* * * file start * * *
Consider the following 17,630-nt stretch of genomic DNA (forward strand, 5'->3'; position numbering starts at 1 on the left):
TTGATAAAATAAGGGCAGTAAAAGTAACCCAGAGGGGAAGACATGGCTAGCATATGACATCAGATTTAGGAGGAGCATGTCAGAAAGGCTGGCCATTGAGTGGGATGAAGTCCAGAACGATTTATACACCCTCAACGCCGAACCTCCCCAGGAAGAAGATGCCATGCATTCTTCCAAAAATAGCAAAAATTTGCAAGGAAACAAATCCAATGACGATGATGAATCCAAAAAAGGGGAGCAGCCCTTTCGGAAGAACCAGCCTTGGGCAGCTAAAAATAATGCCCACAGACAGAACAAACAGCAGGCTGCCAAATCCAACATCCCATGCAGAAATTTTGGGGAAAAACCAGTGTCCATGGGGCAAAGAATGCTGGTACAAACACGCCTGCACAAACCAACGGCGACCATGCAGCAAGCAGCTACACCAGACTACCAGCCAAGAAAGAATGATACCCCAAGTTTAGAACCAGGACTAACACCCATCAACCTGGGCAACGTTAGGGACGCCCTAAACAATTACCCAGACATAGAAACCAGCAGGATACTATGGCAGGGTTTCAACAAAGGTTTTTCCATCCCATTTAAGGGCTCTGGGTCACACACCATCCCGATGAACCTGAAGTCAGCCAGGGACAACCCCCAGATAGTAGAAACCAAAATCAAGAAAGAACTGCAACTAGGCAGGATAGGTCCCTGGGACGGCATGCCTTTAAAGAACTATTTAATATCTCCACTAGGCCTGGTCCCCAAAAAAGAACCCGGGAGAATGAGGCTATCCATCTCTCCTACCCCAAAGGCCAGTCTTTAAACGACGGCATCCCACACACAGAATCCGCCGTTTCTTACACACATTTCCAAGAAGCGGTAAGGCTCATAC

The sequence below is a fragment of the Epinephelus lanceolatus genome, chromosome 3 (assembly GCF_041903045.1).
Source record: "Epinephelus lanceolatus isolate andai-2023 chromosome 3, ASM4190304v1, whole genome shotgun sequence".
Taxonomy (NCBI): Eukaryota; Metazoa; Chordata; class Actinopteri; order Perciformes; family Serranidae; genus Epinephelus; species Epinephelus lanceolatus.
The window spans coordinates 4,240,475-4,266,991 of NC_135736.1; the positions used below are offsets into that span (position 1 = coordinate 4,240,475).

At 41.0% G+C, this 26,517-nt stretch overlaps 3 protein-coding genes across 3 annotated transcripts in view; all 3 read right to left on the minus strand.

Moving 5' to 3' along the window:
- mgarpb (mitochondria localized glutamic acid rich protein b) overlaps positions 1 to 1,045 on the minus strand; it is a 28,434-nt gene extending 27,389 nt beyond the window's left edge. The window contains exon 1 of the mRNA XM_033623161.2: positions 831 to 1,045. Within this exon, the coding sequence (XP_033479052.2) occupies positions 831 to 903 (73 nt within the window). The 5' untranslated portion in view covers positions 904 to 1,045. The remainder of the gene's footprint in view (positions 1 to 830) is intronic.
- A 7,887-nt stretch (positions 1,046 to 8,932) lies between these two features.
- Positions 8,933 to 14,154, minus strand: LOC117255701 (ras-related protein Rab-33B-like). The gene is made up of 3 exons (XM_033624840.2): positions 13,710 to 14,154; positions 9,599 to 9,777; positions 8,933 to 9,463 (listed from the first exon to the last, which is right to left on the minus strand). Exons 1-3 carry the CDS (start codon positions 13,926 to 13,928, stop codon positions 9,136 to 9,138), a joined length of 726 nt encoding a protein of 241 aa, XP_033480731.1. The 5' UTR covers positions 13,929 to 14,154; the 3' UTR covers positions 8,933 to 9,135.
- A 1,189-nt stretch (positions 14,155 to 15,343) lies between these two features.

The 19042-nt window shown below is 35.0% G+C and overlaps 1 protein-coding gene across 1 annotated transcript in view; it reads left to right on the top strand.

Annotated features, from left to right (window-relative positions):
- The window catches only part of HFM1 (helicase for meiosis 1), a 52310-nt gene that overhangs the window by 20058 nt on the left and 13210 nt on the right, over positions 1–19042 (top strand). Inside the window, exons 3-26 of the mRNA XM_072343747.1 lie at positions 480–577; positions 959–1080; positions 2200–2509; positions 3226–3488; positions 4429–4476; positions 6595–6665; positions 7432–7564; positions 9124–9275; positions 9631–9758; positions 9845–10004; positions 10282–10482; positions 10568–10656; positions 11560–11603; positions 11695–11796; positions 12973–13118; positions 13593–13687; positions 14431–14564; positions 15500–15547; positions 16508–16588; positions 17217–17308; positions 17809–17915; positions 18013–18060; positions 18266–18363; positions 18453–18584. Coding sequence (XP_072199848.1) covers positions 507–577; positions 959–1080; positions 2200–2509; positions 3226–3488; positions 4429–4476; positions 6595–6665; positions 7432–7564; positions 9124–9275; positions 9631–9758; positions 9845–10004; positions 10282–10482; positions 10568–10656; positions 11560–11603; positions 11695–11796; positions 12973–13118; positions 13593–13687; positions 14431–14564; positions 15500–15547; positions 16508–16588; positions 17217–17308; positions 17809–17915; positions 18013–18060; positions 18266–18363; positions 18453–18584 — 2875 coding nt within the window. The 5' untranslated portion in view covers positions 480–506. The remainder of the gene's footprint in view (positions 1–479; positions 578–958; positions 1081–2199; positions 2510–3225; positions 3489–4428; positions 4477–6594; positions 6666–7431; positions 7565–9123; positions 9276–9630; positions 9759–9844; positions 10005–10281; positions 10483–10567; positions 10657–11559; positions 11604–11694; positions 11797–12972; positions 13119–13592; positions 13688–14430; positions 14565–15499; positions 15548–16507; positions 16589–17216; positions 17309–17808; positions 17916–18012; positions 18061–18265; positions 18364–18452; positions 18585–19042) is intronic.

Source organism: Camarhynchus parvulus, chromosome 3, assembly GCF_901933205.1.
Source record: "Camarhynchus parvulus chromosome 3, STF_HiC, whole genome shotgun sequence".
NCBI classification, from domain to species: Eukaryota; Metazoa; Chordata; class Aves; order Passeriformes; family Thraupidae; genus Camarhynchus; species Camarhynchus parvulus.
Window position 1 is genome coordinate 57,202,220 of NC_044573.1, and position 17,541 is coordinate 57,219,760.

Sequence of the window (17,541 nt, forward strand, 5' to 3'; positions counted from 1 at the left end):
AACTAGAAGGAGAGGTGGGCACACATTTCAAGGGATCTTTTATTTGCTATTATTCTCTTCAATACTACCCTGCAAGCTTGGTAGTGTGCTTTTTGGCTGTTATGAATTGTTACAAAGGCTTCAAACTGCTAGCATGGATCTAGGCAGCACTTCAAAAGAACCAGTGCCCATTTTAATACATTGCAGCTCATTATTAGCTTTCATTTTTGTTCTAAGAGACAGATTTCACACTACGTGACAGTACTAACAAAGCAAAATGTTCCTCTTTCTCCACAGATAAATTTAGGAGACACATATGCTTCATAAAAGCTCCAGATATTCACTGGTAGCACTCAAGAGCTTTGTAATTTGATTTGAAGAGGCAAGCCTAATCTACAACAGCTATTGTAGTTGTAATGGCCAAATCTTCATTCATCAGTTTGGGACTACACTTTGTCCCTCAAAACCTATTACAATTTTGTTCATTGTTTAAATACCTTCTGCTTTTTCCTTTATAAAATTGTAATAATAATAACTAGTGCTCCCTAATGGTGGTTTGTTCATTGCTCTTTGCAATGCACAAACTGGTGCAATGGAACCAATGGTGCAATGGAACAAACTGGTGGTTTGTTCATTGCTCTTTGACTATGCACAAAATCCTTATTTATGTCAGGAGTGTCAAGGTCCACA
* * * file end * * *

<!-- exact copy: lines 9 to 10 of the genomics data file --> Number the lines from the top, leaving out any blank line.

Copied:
- mgarpb (mitochondria localized glutamic acid rich protein b) overlaps positions 1 to 1,045 on the minus strand; it is a 28,434-nt gene extending 27,389 nt beyond the window's left edge. The window contains exon 1 of the mRNA XM_033623161.2: positions 831 to 1,045. Within this exon, the coding sequence (XP_033479052.2) occupies positions 831 to 903 (73 nt within the window). The 5' untranslated portion in view covers positions 904 to 1,045. The remainder of the gene's footprint in view (positions 1 to 830) is intronic.
- A 7,887-nt stretch (positions 1,046 to 8,932) lies between these two features.